TEL AVIV (Sep. 2)
Representatives of the Israeli pilots union were sharply critical of the Foreign Ministry today in the wake of the release by Algeria of the hijacked $7,500,000 Boeing 707 jet and its 12 Israeli passengers and crewmen who had been held in Algeria since the El Al plane was pirated by Arab terrorists July 23. The source of the criticism was a reported “deal” made by the Israel Government with Algeria to obtain the plane’s release. According to widespread reports, confirmed by authoritative sources in Jerusalem last week, Israel agreed to make a “humanitarian gesture” once the plane and the 12 detainees were safely in Israeli hands. The “gesture,” it is widely believed, would consist of freeing certain Arab prisoners held by Israel; the Cabinet reportedly may decide on it Sunday.
At a special meeting held by the Histadrut central committee to officially welcome home Capt. Oded Abarbanel, chief pilot of the newly released plane and his crew, spokesmen for Israeli airline pilots accused the Foreign Ministry of taking more credit than it was due for release of the plane. Capt. David Gutmann, head of the Israel Pilots Association and the Israeli representative to the International Federation of Airline Pilots Associations (IFALPA), declared that the latter organization’s threat to boycott Algeria had greater influence on the Algerian authorities than the reported “deal” offered by Israel through the Italian Government which served as an intermediary. Another speaker, Capt. Baruch Pressman of the Aircrew Association, said “we should not have given a prize to the hijackers. The Foreign Ministry creates illusions. Algeria did not give in to any speeches of the Ministry but to pressure by IFALPA and the International Transport Workers Federation. What worries us,” Capt. Pressman said, “is what will happen in the future if the hijackers are given a prize.” The Foreign Ministry had no comment today save to say that the pilots lacked “fundamental details” and that the action of the Italian Government in the case was decisive.
(It was reported in London today that a “humanitarian gesture” by Israel was first suggested by the Italians at the beginning of August and was subsequently approved by a majority of the Eshkol Cabinet. The paper said that the Algerians at one point submitted a list of 24 men they wanted freed in exchange for the detained Israelis but Israel balked at specifying the prisoners to be freed before the aircraft and its passengers and crew were released. The Daily Express said that Israel will hand over 12 elderly Arab prisoners but they will not be terrorists who, once freed, could resume their sabotage against Israel. According to the newspaper, the Arabs to be released are elderly, sickly illiterates who have spent many years in Israeli jails for infiltration, robbery and like offenses.) El Al reported today that the 39-day detention of its jet liner cost the company about $300,000 in charter fees for a replacement plane which enabled the airline to maintain its scheduled flights. However, observers believe that most if not all of the loss will be made up by the increased traffic carried by El Al as an indirect result of the hijacking. Passengers filled El Al flights to capacity during August, they said, many of them in a gesture of support and solidarity against the hijackers and Algeria. The released plane was reported to be in excellent condition and was expected to be back in service in a full days.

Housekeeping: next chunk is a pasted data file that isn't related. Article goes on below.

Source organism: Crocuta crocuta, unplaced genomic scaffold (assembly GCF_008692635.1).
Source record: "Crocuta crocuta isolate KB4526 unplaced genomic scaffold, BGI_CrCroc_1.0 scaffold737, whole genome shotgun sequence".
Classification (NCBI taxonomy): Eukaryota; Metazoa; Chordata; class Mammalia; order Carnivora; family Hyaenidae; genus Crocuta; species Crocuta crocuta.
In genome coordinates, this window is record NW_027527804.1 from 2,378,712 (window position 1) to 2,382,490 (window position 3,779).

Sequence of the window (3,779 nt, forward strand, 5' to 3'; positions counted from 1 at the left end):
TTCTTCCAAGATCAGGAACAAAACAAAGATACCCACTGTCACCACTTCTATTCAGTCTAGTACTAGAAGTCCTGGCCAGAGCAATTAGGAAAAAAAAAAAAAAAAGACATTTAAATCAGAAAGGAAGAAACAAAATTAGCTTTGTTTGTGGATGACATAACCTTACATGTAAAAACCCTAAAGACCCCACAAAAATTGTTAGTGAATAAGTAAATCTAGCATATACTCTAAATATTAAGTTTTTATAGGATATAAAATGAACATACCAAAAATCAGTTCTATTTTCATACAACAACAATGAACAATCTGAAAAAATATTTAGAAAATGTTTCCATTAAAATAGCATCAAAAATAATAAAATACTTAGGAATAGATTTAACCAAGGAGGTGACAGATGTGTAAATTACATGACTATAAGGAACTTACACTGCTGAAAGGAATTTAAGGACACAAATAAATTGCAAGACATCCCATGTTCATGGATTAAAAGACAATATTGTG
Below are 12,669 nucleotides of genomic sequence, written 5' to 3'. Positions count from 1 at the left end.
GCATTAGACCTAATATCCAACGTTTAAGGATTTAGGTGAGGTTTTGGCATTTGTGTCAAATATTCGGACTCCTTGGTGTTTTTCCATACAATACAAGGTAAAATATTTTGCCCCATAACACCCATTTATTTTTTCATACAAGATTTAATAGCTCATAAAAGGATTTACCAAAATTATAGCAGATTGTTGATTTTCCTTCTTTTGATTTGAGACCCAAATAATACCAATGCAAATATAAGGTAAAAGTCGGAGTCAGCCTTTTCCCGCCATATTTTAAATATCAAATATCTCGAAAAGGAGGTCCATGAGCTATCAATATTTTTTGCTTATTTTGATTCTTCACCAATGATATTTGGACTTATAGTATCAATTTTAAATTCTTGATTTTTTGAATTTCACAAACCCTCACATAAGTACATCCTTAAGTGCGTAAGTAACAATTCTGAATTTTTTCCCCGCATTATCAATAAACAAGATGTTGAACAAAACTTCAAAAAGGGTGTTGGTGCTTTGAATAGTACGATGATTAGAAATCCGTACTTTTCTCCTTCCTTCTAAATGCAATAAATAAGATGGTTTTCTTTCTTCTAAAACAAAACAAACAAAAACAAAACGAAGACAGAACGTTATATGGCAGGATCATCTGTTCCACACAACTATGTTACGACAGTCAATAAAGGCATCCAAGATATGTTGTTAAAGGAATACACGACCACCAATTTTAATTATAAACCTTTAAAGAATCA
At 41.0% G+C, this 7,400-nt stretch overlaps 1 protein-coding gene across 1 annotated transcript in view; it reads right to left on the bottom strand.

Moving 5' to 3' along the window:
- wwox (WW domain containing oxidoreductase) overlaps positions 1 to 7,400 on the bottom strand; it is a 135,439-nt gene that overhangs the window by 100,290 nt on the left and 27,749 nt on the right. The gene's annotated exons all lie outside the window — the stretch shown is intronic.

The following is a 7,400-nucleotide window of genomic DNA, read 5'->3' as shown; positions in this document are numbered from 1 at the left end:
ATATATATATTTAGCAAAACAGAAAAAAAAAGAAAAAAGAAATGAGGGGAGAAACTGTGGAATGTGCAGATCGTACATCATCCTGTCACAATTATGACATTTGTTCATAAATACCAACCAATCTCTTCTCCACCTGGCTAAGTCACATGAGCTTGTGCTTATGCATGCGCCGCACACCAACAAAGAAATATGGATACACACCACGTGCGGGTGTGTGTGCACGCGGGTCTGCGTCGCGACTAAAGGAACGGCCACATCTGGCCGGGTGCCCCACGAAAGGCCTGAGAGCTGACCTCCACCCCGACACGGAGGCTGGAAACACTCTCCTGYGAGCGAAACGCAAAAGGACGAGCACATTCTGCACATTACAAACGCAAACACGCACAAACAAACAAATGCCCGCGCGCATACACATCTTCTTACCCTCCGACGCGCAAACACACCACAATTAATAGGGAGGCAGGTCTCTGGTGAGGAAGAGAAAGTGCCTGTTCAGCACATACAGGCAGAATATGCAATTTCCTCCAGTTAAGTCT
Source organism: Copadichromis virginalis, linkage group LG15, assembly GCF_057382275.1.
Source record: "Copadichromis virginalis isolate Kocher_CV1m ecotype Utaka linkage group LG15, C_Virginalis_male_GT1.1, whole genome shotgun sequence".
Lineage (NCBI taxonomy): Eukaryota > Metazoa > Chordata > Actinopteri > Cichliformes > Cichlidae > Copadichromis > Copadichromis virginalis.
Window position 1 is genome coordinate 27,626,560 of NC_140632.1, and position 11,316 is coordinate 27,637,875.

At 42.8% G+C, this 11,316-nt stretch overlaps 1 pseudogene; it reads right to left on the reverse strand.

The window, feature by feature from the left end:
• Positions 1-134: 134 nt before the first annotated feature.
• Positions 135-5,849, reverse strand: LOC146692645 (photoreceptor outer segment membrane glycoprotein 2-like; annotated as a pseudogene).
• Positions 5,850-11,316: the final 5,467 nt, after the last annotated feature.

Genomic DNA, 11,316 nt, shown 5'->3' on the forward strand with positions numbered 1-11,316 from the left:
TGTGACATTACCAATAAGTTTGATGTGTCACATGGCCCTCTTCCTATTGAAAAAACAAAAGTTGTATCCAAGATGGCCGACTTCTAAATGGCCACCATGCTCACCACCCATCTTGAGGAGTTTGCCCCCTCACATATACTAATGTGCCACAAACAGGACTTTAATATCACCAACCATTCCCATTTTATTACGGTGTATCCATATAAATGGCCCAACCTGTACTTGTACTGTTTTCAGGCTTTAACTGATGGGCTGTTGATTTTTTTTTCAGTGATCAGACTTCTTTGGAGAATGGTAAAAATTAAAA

Algeria handed over the 12 Israelis to the Red Cross on Saturday, after completing its investigation into the hijacking, and they were flown to Rome and then home. The plane itself was flown to Rome by a French crew and then to Lydda Airport in Israel. Twenty-six other passengers and crew members, among them three Israeli hostesses and Israeli women and children, were allowed to return to Israel shortly after Arab terrorists, armed with guns and grenades, forced it off course while on a Rome to Lydda flight. The detainees returned home to a joyful celebration. Capt. Abarbanel said they were not mistreated. He said they were kept in barracks and permitted to leave their rooms only to go to lavatories.
While the entire country experienced a deep sense of relief, Foreign Minister Abba Eban convened a press conference to express the Government’s official evaluation of the entire situation. “The resolution of this dangerous matter by political means is an event worthy of positive appraisal throughout the world,” he said. “I express our appreciation to the many governments which have exerted their positive influence…to the international organizations including the aviation and pilots’ organizations, and to United Nations Secretary-General U Thant and the International Red Cross and to the hundreds of newspapers of all continents which expressed their concern for the well-being of our detained citizens and for the respect of the principles of law and international morality. However, I find it my duty to specially mention our deep appreciation to the Italian Government…for (its) good offices and their untiring efforts to solve this matter.” Mr. Eban said Algeria should have released the plane, crew and passengers at once after the hijacking. “Compared to the fate of Israeli citizens kidnapped and held in neighboring Arab countries,” he said, “such as Egypt and Syria, the solution has been honorable and in line with international law and morality.”